Friday, November 07, 2008

Odds and Ends 90

I am starting off this post by using wording directly from a site supporting Ponte Vista.

I agree and accept the confirmation below that states the developers of Ponte Vista at San Pedro will NOT request a density bonus.

"One issue that the Ponte Vista Development opponents have raised has to do with housing density. We would like to clear up the misconception that Ponte Vista will be asking for a density bonus from the state or from the City of Los Angeles. The reality is that Ponte Vista will be restricted from applying for a density bonus because our Development Agreement with the City expressly states that no density bonus will be requested or given. This picture shows the type of density that the architect for Ponte Vista is reflecting based upon a similar housing development."

While it is true that other developments have recently been granted the rights to have a density bonus, Bob Bisno has consistently stated that all of the units he wants built at Ponte Vista will be priced at 'market-rate' levels and not be subject to 'low-income' types of regulations.

Whether the "Development Agreement with the City" can be renegotiated is a good question.

It is hoped just about everyone knows by now that the disapproval of the Vesting Tentative Tract may have much broader psychological implications than factual implications.

If the L.A. City Council finally approves a project at Ponte Vista at San Pedro, early next year, it won't matter that the Tract map was disapproved.

But in the hearts and minds of many people on both sides of the issue, it looks like a defeat for the project, whether it really is or isn't and I bet the members of the Outreach Team know that.

The deck is more decidedly stacked against Bob's current plans, at this time. It is clearly probable to blame the sour economy and housing market.

Had Bob originally used the minimum number of units he can build and still include all his promised amenities, it looks very good that the approval process for the project would have been done early this year and there would have been much less opposition to his plans.

Since the original number of units was lowered by only 350-units, that too caused a longer delay in seeking approval for the project.

Councilwoman Janice Hahn has been very clear for well over a year now that she feels that the site must remain with population density equivalent to R1 type housing. She still does not necessarily demand only R1 housing on the site. She has steadfastly stated that "something will be built at Ponte Vista".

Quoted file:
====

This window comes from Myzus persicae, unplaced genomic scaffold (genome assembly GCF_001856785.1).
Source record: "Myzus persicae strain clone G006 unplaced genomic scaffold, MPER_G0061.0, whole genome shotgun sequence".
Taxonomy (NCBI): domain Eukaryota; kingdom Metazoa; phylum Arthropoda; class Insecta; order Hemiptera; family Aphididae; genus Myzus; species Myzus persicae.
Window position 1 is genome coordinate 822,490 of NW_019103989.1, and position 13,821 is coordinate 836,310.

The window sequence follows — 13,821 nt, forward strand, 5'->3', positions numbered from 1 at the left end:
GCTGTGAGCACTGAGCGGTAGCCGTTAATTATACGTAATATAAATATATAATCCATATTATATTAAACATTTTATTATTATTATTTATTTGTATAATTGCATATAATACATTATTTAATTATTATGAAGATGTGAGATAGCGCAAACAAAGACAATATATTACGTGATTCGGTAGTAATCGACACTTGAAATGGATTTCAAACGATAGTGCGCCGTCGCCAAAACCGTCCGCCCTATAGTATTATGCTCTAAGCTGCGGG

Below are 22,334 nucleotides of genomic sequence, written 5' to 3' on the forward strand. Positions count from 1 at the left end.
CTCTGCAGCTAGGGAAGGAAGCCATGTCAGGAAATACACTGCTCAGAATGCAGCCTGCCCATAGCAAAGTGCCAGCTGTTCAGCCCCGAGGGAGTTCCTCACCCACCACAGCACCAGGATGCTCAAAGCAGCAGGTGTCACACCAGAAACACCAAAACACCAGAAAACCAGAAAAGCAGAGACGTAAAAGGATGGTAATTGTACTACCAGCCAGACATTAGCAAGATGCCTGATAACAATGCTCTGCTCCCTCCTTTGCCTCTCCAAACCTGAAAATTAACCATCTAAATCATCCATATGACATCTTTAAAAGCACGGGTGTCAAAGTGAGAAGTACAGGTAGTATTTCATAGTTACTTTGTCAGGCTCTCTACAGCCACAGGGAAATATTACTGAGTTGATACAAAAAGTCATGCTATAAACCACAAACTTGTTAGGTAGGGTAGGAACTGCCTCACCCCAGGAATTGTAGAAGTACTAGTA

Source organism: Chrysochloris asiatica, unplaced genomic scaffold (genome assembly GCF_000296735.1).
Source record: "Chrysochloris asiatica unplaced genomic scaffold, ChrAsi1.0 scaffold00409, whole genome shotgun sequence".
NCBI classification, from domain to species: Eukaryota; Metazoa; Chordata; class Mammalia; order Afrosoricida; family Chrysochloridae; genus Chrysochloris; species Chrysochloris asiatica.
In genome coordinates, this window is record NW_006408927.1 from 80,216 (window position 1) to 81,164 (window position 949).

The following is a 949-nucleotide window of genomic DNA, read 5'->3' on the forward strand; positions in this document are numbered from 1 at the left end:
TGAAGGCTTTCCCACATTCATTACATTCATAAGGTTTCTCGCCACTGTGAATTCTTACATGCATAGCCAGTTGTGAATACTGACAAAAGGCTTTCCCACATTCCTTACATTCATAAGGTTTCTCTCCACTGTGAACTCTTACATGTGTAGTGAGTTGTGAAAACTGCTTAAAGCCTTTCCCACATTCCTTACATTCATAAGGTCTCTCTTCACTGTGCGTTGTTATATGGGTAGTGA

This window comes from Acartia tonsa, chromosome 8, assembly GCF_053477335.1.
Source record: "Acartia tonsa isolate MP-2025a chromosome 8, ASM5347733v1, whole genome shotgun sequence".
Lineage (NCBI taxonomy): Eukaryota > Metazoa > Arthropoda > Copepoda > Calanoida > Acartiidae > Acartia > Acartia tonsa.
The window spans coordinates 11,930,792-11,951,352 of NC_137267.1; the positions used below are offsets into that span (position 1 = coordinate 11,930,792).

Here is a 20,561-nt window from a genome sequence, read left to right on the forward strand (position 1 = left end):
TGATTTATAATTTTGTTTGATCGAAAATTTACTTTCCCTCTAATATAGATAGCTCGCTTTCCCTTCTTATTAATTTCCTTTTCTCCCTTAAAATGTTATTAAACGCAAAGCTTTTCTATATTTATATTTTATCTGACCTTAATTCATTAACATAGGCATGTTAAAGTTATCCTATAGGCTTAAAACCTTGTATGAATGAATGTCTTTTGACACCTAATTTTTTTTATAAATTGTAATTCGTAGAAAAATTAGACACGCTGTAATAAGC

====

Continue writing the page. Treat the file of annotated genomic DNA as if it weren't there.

Many people on all sides of the issues understand that the value of the land purchased in 2005 for $122 Million Dollars has dropped.

The financial institution primarily backing the project, Credit Suisse, has had some problems recently, but is still considered to be one of the stronger financial institutions, right now.
In this regard, what happens in Europe may have significant impacts on what happens with Ponte Vista, because of involvement by Credit Suisse in those places.

Another piece of straw the Ponte Vista camel has to bare is with another Bisno Development project in Santa Ana.

The marketing of City Place is taking a change of course this weekend with an Auction style event to attempt to sell 140 units at that site that have gone unsold for some time now.

The Auction has nothing to do with any foreclosure and it is just another way of trying to unload units that haven't been sold as they normally would have been.

The 'reserve' price, the minimum bid of a unit, is significantly lower than the asking prices for the units. Some units have minimum bids at least 50% below the original asking price for the same unit.

I think I need to remind some senior citizens who read this blog that I am the only R Neighborhoods Are 1 Steering Committee member who has publicized a 'dream' or a 'wish' for Senior Housing at Ponte Vista.

Dreams and wishes do not always come true, as we all know. But I still 'wish' for 550 Senior units, 130-upscale town houses, and 400-regular condos, whether it ever happens or not.

My 'dream' for 1,080 units is based on a concept, rational or not, that the population living in the project I 'wish' for is equivalent to the number of residents in an all R1 Ponte Vista WITH a density bonus applied, even though Bob isn't asking for one.

Bob's original plan was for 2,300 units. He lowered that total number to 1,950-units. In a recent article it was opined that he may lower the total number down to "1,700-units".

All of these numbers of units are still higher than the total number of units that was told to a friend of mine by a senior member of the Ponte Vista Outreach Team.

I have to opine that I feel Bob is still being unreasonable by not creating a compromise we all can live with.

We still have not received word yet from the Los Angeles City Attorney or the members of the Harbor Area Planning Commission whether there will be any recusals necessary, by members of the Commission.

Supporters and opponents of Bob's current plans need to still plan to attend the November 18 meeting of the Harbor Area Planning Commission and extend comments about the Ponte Vista at San Pedro project.

We will see the 'usual suspects' on both sides with Bob probably busing in some folks into San Pedro from other areas and a strong showing by Union members. This is all perfectly fine because we live in a country that endorses freedom of expression and speech.

So, Tuesday November 18, 2008, beginning at 4:00 PM at the Port of Los Angeles building is the time and place for the Harbor Area Planning Commission hearing, if it is held.

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